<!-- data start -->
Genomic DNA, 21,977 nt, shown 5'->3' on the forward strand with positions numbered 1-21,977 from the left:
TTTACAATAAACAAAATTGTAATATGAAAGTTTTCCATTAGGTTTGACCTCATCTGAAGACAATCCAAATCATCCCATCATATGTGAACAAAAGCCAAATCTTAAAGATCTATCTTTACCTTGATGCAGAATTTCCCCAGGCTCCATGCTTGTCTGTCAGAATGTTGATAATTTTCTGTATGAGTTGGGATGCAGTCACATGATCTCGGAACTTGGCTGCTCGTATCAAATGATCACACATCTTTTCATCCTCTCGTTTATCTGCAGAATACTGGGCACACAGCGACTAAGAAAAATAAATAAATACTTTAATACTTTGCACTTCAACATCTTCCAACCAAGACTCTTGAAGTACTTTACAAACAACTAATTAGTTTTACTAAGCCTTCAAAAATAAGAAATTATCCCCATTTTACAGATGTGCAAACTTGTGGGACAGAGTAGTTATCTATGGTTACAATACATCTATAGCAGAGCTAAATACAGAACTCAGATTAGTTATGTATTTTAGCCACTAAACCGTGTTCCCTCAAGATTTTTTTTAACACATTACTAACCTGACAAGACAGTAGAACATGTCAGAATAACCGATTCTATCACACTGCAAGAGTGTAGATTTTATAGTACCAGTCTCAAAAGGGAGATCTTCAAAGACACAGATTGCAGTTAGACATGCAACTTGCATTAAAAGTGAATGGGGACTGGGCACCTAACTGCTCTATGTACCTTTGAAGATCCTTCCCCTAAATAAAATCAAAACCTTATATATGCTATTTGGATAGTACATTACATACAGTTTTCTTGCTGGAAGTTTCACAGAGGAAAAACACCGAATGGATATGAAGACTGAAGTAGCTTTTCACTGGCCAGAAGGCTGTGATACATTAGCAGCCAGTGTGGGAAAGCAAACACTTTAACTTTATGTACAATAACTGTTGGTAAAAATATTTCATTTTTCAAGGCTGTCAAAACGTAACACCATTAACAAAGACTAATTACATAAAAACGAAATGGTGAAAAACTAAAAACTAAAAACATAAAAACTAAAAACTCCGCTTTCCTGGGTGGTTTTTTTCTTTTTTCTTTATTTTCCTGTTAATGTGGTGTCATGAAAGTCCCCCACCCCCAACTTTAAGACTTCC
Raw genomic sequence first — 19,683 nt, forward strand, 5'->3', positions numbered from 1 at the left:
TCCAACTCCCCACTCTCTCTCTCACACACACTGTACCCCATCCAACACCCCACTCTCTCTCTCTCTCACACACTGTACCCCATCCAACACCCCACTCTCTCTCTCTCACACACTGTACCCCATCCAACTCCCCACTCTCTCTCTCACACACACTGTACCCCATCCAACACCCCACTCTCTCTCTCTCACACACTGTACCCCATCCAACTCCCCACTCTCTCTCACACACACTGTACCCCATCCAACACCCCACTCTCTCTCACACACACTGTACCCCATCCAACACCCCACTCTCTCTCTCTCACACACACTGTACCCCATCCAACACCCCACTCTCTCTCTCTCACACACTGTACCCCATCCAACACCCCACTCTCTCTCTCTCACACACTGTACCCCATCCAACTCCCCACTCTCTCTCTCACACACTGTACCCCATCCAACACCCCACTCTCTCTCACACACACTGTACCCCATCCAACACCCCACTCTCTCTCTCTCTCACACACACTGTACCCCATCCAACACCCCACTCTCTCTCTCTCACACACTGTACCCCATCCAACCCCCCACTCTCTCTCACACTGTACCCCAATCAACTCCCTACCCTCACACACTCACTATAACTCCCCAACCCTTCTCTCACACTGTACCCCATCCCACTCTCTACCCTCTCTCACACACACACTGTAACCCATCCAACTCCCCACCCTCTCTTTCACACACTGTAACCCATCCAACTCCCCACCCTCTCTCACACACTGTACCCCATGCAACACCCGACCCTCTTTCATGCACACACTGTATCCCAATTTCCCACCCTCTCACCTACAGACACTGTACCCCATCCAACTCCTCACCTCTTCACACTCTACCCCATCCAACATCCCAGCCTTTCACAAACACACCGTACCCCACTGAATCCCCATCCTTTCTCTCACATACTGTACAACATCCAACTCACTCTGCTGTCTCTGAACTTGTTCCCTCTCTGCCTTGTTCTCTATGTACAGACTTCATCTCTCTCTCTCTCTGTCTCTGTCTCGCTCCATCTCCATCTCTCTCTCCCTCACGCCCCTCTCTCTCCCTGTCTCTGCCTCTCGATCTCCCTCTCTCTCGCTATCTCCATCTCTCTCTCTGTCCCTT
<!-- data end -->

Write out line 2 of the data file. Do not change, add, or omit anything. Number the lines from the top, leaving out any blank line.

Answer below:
TTTACAATAAACAAAATTGTAATATGAAAGTTTTCCATTAGGTTTGACCTCATCTGAAGACAATCCAAATCATCCCATCATATGTGAACAAAAGCCAAATCTTAAAGATCTATCTTTACCTTGATGCAGAATTTCCCCAGGCTCCATGCTTGTCTGTCAGAATGTTGATAATTTTCTGTATGAGTTGGGATGCAGTCACATGATCTCGGAACTTGGCTGCTCGTATCAAATGATCACACATCTTTTCATCCTCTCGTTTATCTGCAGAATACTGGGCACACAGCGACTAAGAAAAATAAATAAATACTTTAATACTTTGCACTTCAACATCTTCCAACCAAGACTCTTGAAGTACTTTACAAACAACTAATTAGTTTTACTAAGCCTTCAAAAATAAGAAATTATCCCCATTTTACAGATGTGCAAACTTGTGGGACAGAGTAGTTATCTATGGTTACAATACATCTATAGCAGAGCTAAATACAGAACTCAGATTAGTTATGTATTTTAGCCACTAAACCGTGTTCCCTCAAGATTTTTTTTAACACATTACTAACCTGACAAGACAGTAGAACATGTCAGAATAACCGATTCTATCACACTGCAAGAGTGTAGATTTTATAGTACCAGTCTCAAAAGGGAGATCTTCAAAGACACAGATTGCAGTTAGACATGCAACTTGCATTAAAAGTGAATGGGGACTGGGCACCTAACTGCTCTATGTACCTTTGAAGATCCTTCCCCTAAATAAAATCAAAACCTTATATATGCTATTTGGATAGTACATTACATACAGTTTTCTTGCTGGAAGTTTCACAGAGGAAAAACACCGAATGGATATGAAGACTGAAGTAGCTTTTCACTGGCCAGAAGGCTGTGATACATTAGCAGCCAGTGTGGGAAAGCAAACACTTTAACTTTATGTACAATAACTGTTGGTAAAAATATTTCATTTTTCAAGGCTGTCAAAACGTAACACCATTAACAAAGACTAATTACATAAAAACGAAATGGTGAAAAACTAAAAACTAAAAACATAAAAACTAAAAACTCCGCTTTCCTGGGTGGTTTTTTTCTTTTTTCTTTATTTTCCTGTTAATGTGGTGTCATGAAAGTCCCCCACCCCCAACTTTAAGACTTCC